Daryl Murphy finding his best in the twilight of his career
Nottingham Forest man is the national side’s form striker before crucial final group games
Ireland’s Daryl Murphy during training ahead of the World Cup qualifiers against Moldova and Wales. Photo: Gary Carr/Inpho
At 34-years-old, Daryl Murphy is one of the senior statesmen in the Ireland squad for this weekend’s World Cup qualifiers against Moldova and Wales.
Yet while he is firmly in the twilight of his career, in some ways the Nottingham Forest striker is only just getting started.
Having first played for Ireland in 2007 Murphy has still only accumulated 26 caps – 15 of which have come since Martin O’Neill recalled him from the international wilderness in 2014.
Murphy has been a regular face in the Ireland set-up ever since, but perhaps for the first time in his career he heads into this international window as the national side’s form striker.
Indeed, Murphy has been thriving since his summer move to the City Ground from Newcastle United –and has scored six goals in 11 Championship appearances.
Meanwhile Ireland’s other striking options have not been faring so well. Shane Long – who missed training on Tuesday with a dead leg – is yet to score for Southampton this season, and he has managed a solitary goal, in the win over the Moldovans in Chisinau, during a frustrating qualification campaign.
And with Robbie Brady and James McClean both suspended, David McGoldrick an injury doubt, and the trio of Sean Maguire, Scott Hogan and Aiden O’Brien all yet to win their first caps, the white-hot Murphy could find himself at the head of O’Neill’s striking options come Friday night.
It has, however, taken a long time for Murphy to find himself in this position. “I’ve missed out on a lot with Ireland,” he said.
“Fair play to the gaffer here because he brought me in from nowhere. I was doing well at the time at club level but fair play for bringing me back, because if it was under the previous manager I probably would have never played for Ireland again.”
This season is shaping up to be Murphy’s most prolific since he scored 27 for Ipswich Town in the 2014/5 season. So why has it taken until the latter stages of his career for him to really take flight?
“I don’t know,” he said. “Experience, I can’t really put my finger on it. I’ve been asked it a lot, just not worrying about it too much if things are not going your way.
“When I was younger it would play on my mind whereas now I’ve been in that position and the best way to get over it is to keep calm and do what you’re good at. That’s probably why. . .”
Murphy swapped one sleeping giant for another during the summer after helping Newcastle gain promotion to the Premier League at the first time of asking – scoring six times and featuring regularly during the Championship run-in.
However, there was never any real prospect of him being retained by boss Rafael Benitez despite helping engineer a return to the top flight.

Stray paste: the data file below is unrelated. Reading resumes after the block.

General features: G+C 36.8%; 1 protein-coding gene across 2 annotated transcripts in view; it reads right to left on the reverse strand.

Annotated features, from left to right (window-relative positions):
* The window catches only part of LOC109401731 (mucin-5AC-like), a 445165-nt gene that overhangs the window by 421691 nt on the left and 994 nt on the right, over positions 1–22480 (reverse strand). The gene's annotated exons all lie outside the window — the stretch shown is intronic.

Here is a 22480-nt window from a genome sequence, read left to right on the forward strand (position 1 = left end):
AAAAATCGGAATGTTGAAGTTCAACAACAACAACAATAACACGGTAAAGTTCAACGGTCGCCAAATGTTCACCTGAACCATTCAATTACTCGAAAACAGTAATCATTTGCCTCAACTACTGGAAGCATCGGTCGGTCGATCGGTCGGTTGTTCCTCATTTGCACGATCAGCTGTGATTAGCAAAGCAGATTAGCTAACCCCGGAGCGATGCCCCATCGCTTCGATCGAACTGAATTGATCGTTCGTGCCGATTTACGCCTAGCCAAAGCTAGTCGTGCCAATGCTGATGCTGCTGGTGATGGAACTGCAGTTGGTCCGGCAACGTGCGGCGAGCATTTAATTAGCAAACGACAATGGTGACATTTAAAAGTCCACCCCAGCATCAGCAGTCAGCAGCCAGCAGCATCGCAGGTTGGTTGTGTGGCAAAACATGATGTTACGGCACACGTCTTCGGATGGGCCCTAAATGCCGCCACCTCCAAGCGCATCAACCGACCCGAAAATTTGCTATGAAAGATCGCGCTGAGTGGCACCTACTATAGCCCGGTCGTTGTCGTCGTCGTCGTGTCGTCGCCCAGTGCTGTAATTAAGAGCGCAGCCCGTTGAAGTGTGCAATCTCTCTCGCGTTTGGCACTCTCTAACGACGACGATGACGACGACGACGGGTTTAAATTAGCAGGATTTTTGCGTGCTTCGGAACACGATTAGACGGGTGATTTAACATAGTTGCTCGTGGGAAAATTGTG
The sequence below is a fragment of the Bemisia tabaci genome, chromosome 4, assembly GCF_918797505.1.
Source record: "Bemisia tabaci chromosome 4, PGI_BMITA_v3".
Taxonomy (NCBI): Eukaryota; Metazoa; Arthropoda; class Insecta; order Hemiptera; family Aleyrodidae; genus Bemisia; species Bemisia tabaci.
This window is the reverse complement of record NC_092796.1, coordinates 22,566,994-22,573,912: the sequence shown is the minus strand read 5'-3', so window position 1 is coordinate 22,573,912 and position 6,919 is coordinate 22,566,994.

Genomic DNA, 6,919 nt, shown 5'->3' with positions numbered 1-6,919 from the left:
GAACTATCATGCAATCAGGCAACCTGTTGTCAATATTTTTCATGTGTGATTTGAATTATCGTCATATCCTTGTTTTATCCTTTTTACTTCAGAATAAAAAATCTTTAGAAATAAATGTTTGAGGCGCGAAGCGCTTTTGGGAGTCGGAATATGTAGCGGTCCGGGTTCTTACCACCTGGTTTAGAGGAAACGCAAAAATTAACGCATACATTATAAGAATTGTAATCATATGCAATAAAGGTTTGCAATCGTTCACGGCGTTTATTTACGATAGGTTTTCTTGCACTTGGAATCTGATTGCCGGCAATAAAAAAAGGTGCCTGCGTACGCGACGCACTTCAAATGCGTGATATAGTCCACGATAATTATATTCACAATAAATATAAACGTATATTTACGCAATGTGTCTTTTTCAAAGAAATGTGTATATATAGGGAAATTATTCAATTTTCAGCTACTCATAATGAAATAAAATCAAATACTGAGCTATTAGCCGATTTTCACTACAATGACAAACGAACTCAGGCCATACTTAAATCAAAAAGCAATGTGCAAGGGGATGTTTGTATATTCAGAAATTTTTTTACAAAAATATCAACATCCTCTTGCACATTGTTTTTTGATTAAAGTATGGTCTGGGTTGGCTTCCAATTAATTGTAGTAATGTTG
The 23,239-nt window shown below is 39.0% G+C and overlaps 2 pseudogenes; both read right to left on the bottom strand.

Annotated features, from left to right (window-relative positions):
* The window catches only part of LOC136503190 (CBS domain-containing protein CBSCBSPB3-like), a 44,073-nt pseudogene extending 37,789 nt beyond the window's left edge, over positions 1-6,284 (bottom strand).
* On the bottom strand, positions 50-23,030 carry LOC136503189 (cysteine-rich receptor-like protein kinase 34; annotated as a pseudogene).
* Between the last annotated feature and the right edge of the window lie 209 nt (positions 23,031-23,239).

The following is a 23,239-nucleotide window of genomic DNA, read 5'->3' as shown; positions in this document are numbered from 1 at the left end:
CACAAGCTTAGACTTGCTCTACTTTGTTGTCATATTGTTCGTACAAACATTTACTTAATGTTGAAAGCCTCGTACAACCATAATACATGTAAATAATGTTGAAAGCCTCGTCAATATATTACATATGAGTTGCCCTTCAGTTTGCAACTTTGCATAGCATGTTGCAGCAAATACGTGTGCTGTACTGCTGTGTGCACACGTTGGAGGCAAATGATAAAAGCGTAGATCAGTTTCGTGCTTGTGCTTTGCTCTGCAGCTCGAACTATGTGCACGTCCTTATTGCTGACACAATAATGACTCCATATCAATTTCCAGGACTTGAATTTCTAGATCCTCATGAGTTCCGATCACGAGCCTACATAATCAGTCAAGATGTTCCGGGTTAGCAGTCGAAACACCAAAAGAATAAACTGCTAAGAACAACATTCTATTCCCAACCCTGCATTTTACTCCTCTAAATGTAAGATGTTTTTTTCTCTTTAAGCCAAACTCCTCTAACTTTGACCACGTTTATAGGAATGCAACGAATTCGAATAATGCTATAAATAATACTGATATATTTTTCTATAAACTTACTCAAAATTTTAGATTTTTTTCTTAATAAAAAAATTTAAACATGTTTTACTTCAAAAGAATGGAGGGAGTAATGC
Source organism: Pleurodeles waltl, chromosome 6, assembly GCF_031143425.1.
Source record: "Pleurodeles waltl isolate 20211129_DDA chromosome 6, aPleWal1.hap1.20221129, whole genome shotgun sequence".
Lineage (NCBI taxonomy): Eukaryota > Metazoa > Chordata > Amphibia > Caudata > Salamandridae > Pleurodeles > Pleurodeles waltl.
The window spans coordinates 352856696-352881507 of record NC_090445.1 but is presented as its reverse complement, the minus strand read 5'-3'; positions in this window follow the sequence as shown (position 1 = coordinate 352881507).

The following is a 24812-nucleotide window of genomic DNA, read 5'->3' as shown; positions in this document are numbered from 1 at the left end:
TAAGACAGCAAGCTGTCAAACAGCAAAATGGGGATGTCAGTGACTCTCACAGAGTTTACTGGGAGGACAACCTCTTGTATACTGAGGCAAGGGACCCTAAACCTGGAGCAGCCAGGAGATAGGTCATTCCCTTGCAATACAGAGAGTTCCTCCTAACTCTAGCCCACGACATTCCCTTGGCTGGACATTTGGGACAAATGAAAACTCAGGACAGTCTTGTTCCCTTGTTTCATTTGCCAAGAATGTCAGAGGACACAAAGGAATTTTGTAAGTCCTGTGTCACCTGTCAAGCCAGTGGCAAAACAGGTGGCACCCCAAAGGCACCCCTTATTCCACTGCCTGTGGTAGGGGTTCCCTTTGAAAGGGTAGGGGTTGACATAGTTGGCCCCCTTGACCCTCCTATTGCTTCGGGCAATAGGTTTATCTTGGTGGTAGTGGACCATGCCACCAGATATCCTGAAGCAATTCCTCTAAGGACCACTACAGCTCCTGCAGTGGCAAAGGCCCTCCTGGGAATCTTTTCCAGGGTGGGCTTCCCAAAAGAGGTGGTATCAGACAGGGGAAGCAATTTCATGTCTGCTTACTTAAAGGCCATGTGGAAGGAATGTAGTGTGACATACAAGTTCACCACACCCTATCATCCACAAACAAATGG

“Listen, I loved my time there. I enjoyed every minute of it. The management told me, I knew going there that it was going to be hard for me to play if we got promoted so I was being realistic when I went there about what would happen if we went up, and he was honest with me at the end of the season.”
Forest are Murphy’s third club in as many seasons, and his young family have returned home while he enjoys his Indian summer across the Irish sea.
“It is hard but at the end of the day I wasn’t moving my kids around any longer. They have done it for long enough and my eldest girl is 12 so she was starting in first year back here and it was just a case of getting them settled. Once they’re happy I’m happy. That’s all that matters.”
Under the guidance of Mark Warburton, Forest currently lie 13th in the Championship, with five wins and six defeats in their 11 games a perfect pointer to the unpredictability and competitive nature of the division.
And Murphy is confident he can help return the East Midlands club to a renewal of distant glories: “When I signed there was a buzz around the place, they have new owners and want to put some money into the club.
“They’ve changed some of the training ground and done it up, they’ve done some of the stadium up and they want it to be back rocking really, and I think for our home games we’ve had some decent crowds and the fans have been good. We’ve played well but we’re just not getting that rub of the green at the moment.”
Last week one of Murphy’s direct contemporaries, Kevin Doyle, announced his retirement from football on medical advice after suffering a number of concussions.
But Doyle’s retirement is not something which would lead the all-action Murphy to change his approach on the pitch: “The ball is there to be won, you’ve got to try and win it. You can’t pull out thinking of a bang in the head and stuff like that. It happens every day in training so, you can’t think like that.”
And while Murphy could rue missed chances with Ireland down the years, qualification for next year’s World Cup – and pulling on the green jersey in Russia – would provide an “unbelievable” swansong.
“I said it to my wife that if I was ever going to go out it would be on top, but we’ve got a bit of a job on to make sure that happens.”